Mustard Oil Identity Card
- Botanical names: Sinapis alba (white mustard), Brassica nigra (black mustard), Brassica juncea (brown mustard)
- Botanical family: Brassicaceae
- Producing plants: White mustard, brown mustard, black mustard
- Origins: Asia, Europe, America, North Africa,
- Part of the plant extracted: Seeds
- Oxidative potential: Little sensitive
Mustard seeds are used to manufacture a famous condiment and the production of vegetable oil. Still unknown in Europe, mustard oil is renowned in India and Africa for its beneficial properties for the hair. And also, it used to prepare several hair care products, especially for frizzy, curly or brittle hair, this vegetable oil is ideal for strengthening hair, promoting hair growth and limiting hair loss. Sometimes, it is also added to certain massage oils to stimulate and heal the skin.
Organoleptic properties of mustard oil
Botanical and organoleptic particularities are likely to change depending on production conditions (country, sunshine, organic production, etc.). However, good organic mustard oil generally has the organoleptic properties presented below.
Colour: Golden yellow
Texture: Thick and viscous
Composition of Mustard Oil
The production conditions strongly influence the composition of vegetable oil. Therefore, to ensure its quality, it is recommended to select an extra virgin oil obtained by cold pressing. In addition, specialists generally advise choosing an organic mustard oil.
To find out more about nutritional qualities (types of vitamins, concept of unsaturated, saturated and trans-fatty acids), consult the practical guide to vegetable oils.
Fatty acid composition:
- Polyunsaturated fatty acids: 12-21% linoleic acid (omega-6), 8-14% alpha-linolenic acid (omega-3)
- Monounsaturated fatty acids: 25-55% erucic acid, 8-33% oleic acid (omega-9), 6-12% eicosenoic acid (omega-9)
- Saturated fatty acids: 2-4% palmitic acid, 0.8-1.5% stearic acid
Other active constituents:
- Allyl isothiocyanate
Ways to use Mustard Oil
- Cutaneous use
- Anointing, massage, local application.
- Possible combination with essential oils. Consult the guide to essential oils.
- Nutritional use
- In Europe, mustard oil is used exclusively for external use. Indeed, it is not considered edible due to its high erucic acid content.
The Cosmetic Aspect of Mustard Oil
However, Mustard oil is used for the preparation of various hair care products. It has the advantage of strengthening the hair, promoting its growth and fighting against hair loss. This vegetable oil also has a toning and warming effect on the skin, making it attractive to prepare massage oils for athletes.
- Stimulating and fortifying hair
- Sheathing and nourishing hair
- Anti-hair loss
- Warming effect on the skin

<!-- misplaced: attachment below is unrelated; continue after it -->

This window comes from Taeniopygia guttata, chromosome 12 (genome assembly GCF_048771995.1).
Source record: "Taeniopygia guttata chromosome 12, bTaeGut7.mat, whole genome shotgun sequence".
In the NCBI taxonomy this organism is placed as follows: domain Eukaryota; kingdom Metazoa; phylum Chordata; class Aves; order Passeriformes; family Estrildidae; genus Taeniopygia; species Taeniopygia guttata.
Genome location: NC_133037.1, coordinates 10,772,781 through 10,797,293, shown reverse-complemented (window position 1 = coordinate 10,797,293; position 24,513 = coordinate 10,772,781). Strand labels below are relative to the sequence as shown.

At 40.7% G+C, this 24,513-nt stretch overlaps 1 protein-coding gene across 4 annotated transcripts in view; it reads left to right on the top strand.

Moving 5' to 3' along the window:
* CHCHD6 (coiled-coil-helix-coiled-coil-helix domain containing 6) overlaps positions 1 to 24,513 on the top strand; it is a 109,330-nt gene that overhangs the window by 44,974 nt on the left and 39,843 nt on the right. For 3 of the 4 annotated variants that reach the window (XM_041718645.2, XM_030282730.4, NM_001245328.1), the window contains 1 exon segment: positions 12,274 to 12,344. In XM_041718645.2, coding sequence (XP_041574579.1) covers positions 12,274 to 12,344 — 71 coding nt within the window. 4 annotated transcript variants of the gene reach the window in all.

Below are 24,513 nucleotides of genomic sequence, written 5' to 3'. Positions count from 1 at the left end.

- Firming effect on the skin
- Venotonic (blood stimulant)
Cutaneous indications (skin and hair)
- Tired, dull skin
- Muscular comfort (before and after exercise)
- Tired, limp, dull hair
- Dry, damaged, brittle hair
- Kinky, curly hair
- Hair loss, alopecia
- Pediculosis of the scalp (lice)
Moreover, Mustard oil can use with other vegetable oils (coconut, castor, avocado, argan, jojoba, chaulmoogra, etc.) and several essential oils (Bay Saint Thomas, grapefruit, Atlas cedar, rosemary, laurel noble, etc.). An example of preparation is shown below. In case of doubt, it suggest to approach a specialist.
Oil bath to stimulate hair growth
- Mix the vegetable oils below:
- One tablespoon castor oil
- One teaspoon mustard oil
- One teaspoon coconut oil
- Gently apply the mixture to the entire scalp and hair.
- Massage, wrap the hair in a towel to keep it warm.
- Authorisation on for 15 to 30 minutes, then rinse with a mild shampoo
Storage method: away from heat and light.
Shelf life: refer to the expiry date indicated on the bottles.
The nutritional aspect of mustard oil
In Europe, is use orally due to its high erucic acid content. However, it should note that research is currently underway to identify low erucic acid mustard varieties.
Precautions for the use of oil
Due to its high erucic acid content. This vegetable oil use exclusively on the skin and hair. Therefore, its use reserve for adolescents and adults.
However, the application of mustard vegetable oil is recommend on the face. Therefore, it can cause a burning sensation, tingling, and irritation on the skin or scalp. That is why it is necessary to dilute it with other vegetable oils. Likewise, it is sensible to conduct a tolerance test in the elbow fold before general application. If in doubt, it recommend to pursue the advice of a specialist.
In general, vegetable oils should store in a dry place away from heat and light.